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Living Together During Divorce

Living Together During Divorce
Written by
Annie O'Neill

Unfortunately, in these times of recession, more and more couples are having to stay living in the same house, even though they’ve split up and may be going through a divorce. This can increase the stress of going through a divorce to unbearable levels. There are a few things you can do to try and make sharing a house more bearable.

Firstly, set some boundaries. Think about what really isn’t acceptable to you and sit down together to share your thoughts and decide what the boundaries are. Some of the things you may want to consider are:


Agree who will do what so that the children have a routine. Agree equal division of babysitting (evenings and weekends) so that you both get some ‘me’ time. Don’t argue in front of the children and don’t expect them to take sides. You are both still their parents and it is not fair to ask them to choose.

Division of Labour

Agree to keep the house clean and tidy and to do equal shares of household chores (including gardening and diy). If you are trying to sell the house this is especially important.

Use of space in the house

Some couples live totally separately, dividing the rooms between them and even having separate cupboards and fridges in the kitchen and timetables for the use of the kitchen and bathroom. If there are no children involved this is OK as long as you both agree it. When there are children it is better to try to continue to use the house as before and just have separate bedrooms.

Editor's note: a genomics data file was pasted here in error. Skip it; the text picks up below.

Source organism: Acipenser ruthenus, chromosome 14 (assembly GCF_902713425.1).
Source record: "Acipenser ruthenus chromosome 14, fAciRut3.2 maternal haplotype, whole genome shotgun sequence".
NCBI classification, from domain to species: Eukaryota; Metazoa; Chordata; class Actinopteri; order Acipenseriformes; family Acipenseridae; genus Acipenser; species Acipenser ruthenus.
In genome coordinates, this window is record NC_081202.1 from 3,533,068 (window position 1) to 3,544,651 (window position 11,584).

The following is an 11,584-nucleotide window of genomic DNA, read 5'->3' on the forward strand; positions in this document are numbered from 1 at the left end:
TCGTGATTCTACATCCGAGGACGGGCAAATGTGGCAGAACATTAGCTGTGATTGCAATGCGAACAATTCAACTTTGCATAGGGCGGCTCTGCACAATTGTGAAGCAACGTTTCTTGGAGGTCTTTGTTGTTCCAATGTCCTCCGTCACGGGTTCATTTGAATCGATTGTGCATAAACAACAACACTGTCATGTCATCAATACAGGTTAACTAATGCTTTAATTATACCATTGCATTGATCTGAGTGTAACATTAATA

Social Life

How often will you both go out? Do you want to know if each other are dating again? Do you invite friends to the house?


If you have to share a house it will be easier if you show each other respect. Don’t bring dates home and don’t roll in late/drunk and wake the other one up. If you know something really annoys the other don’t do it. Silly little things can be blown up out of all proportion and increase the stress of the situation.

If you have difficulty in agreeing these things it may be worth considering mediation.

It is important to try and move on with your life. Make sure that you have at least one and preferably two nights a week where you can have some ‘me’ time. Make sure you get away from the house and the stresses of the situation for at least a couple of hours. Join a club or an exercise class, go to the cinema, go to night school and learn something new or meet up with a friend. The important thing is that you have some time to yourself, time to relax.

Try and find a divorce recovery workshop: DRW (Divorce Recovery Workshop) charge £40-£70 for the workshop (all 6 weeks); a fantastic resource for anyone going through a divorce.

There are bound to be times when you get angry or upset, after all divorce is one of the most stressful things you can experience in life. Find some coping techniques for dealing with these emotions. Think about what triggers these feelings. Once you start to notice the triggers you will have more control. When you feel yourself getting into a ‘state’ take some deep breaths and think about being calm. There are several NLP (neuro-linguistic programming) techniques that can help you to take control of your emotions and deal with difficult situations. It may well help to work with an NLP Practitioner. There are also lots of self-help books you can read to help you.

If it is something your ex does that upsets you then talk to them about it and set some boundaries about it.

If you have to share a house it will be easier and less stressful for you both if you can do so amicably.

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